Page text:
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Washington State To Get Hotline for “Bias Incidents” Which Are Defined As “Hostile Expressions of Animus”

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Presented as an effort to address unreported hate crimes and “bias incidents,” Washington State is launching a new hotline initiative, according to recent decisions by state lawmakers. This initiative, established under Senate Bill 5427, aims to offer a non-police option for supposed victims, with the hotline operational in at least three counties by 2025, and statewide by 2027.

We obtained a copy of the bill for you here.

The hotline, a key feature of the bill sponsored by Sen. Javier Valdez and others, is mandated to function during standard business hours. Its primary role is to guide victims towards relevant local services that are culturally sensitive and informed about trauma, as well as to compile these incidents for annual reports, maintaining the confidentiality of personal details.

Under current Washington law, hate crimes are defined as actions driven by malicious intent against a person’s race, color, religion, gender, sexual orientation, and other characteristics, and are considered felony offenses. SB 5427 introduces the concept of “bias incidents,” described as “hostile expressions of animus” related to various personal characteristics. These incidents are distinguished from hate crimes and are not criminal in nature.

Supporters of the bill argue that the hotline is a necessary tool.

However, the bill has not been without controversy. The initiative’s introduction of “bias incidents” as “hostile expressions of animus” related to personal characteristics is problematic due to its vague definition. This broad and subjective categorization might cover a wide range of behaviors, including those protected under free speech, leading to the reporting of speech that is offensive but not unlawful.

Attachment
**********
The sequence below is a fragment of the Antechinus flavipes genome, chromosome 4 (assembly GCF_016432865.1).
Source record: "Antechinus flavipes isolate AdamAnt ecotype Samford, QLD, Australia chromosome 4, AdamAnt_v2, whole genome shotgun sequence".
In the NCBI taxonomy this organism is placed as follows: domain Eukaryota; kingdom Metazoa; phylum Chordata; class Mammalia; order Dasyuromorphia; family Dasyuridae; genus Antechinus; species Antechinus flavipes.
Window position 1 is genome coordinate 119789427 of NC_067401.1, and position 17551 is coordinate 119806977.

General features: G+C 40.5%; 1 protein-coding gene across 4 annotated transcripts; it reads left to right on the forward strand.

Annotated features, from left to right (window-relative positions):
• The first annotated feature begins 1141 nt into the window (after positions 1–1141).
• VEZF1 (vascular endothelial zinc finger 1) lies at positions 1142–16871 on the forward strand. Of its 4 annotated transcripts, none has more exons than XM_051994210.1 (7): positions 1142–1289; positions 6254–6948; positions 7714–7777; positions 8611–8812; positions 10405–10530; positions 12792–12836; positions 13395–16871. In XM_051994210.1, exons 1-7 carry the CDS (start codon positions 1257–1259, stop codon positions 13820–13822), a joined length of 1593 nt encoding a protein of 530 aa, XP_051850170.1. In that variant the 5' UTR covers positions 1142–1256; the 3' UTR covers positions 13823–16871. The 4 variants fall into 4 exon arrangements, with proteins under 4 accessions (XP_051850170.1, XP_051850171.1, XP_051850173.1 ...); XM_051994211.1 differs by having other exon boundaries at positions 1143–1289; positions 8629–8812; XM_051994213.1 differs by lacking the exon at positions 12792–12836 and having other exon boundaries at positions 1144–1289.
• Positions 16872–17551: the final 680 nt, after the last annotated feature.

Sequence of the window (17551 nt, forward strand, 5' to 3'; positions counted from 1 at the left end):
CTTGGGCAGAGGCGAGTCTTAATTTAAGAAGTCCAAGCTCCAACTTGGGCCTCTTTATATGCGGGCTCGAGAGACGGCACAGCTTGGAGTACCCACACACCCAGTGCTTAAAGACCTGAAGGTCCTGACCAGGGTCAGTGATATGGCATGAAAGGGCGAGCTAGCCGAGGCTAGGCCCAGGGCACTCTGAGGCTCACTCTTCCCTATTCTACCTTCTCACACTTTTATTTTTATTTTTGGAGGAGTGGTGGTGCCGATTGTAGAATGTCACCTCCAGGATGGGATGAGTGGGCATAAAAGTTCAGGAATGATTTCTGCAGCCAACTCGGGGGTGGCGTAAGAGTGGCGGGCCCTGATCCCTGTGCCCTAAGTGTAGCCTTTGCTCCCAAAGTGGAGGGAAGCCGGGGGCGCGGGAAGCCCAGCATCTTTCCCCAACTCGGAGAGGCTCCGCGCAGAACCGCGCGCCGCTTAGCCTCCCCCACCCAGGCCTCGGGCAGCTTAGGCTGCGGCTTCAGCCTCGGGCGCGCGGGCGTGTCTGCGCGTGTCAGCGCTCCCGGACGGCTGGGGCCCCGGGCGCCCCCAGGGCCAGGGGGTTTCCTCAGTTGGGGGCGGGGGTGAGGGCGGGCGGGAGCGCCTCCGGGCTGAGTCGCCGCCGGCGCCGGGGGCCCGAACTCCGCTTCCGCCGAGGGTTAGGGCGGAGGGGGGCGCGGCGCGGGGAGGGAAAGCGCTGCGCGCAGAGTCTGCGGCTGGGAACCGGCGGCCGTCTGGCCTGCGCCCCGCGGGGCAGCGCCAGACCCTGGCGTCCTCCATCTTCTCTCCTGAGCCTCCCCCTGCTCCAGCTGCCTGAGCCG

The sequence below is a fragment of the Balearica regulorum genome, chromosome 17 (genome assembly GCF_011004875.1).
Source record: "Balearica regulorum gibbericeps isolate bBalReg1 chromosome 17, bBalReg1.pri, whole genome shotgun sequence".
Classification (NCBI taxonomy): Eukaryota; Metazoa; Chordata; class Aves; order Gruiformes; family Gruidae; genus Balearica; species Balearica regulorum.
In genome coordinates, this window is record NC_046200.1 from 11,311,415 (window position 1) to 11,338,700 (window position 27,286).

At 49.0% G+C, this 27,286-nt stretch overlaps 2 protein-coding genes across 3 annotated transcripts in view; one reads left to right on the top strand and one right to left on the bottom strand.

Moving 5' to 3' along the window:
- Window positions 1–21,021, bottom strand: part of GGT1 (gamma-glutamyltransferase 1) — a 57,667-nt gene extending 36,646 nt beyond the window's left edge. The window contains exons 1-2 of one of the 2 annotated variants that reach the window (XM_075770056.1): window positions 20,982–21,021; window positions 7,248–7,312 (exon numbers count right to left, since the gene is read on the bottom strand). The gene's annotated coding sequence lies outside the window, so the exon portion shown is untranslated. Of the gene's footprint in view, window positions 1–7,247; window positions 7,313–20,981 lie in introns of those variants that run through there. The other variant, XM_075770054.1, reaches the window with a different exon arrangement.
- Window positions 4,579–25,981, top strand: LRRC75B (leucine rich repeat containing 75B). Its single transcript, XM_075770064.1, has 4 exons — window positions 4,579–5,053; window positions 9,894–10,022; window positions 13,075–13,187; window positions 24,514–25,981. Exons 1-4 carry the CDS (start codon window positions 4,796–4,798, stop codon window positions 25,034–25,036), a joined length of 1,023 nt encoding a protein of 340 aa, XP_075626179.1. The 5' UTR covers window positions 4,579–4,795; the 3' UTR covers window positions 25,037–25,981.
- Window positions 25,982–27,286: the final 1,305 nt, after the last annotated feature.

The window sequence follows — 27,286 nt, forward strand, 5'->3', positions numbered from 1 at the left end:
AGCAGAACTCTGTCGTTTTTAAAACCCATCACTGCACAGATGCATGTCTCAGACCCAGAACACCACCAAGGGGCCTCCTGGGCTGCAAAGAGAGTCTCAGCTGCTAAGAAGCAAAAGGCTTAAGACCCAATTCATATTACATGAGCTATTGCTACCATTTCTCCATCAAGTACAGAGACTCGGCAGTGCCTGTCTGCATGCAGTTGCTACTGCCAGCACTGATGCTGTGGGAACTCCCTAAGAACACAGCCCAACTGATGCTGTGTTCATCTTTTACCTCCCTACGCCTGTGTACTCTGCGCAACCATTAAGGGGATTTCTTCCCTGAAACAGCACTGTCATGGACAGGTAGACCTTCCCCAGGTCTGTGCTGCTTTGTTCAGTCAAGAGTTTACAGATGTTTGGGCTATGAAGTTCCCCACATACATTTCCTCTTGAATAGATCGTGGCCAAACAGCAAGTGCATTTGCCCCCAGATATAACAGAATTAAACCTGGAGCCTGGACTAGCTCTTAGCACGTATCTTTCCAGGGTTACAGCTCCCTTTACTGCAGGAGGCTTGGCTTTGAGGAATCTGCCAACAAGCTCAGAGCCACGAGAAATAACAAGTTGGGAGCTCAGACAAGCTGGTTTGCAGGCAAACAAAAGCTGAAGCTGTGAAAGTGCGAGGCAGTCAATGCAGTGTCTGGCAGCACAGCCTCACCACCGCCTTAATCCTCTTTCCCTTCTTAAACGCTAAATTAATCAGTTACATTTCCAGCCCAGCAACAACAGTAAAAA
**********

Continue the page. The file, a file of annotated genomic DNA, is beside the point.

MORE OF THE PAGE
There’s a risk that the presence of a state-endorsed mechanism to report these incidents might discourage individuals from expressing their views, especially if those views are unpopular or controversial. The fear of being reported for legal expressions of opinion could lead to self-censorship, which is counter to the principles of free speech. While some speech is often detestable to some, it is generally protected under US free speech laws unless it incites imminent violence or includes specific threats. The hotline initiative might blur the line between so-called hate speech and free speech.

Furthermore, the effectiveness of the hotline in differentiating between bias incidents and protected speech depends heavily on the training and judgment of those operating it. There’s a concern that it could be misused to target individuals based on ideological disagreements or personal vendettas.

Additionally, the initiative could have broader implications for public discourse. By encouraging the reporting of a range of “bias incidents,” it might contribute to an environment where open and honest discussions about sensitive topics are hindered, affecting the exchange of diverse viewpoints.

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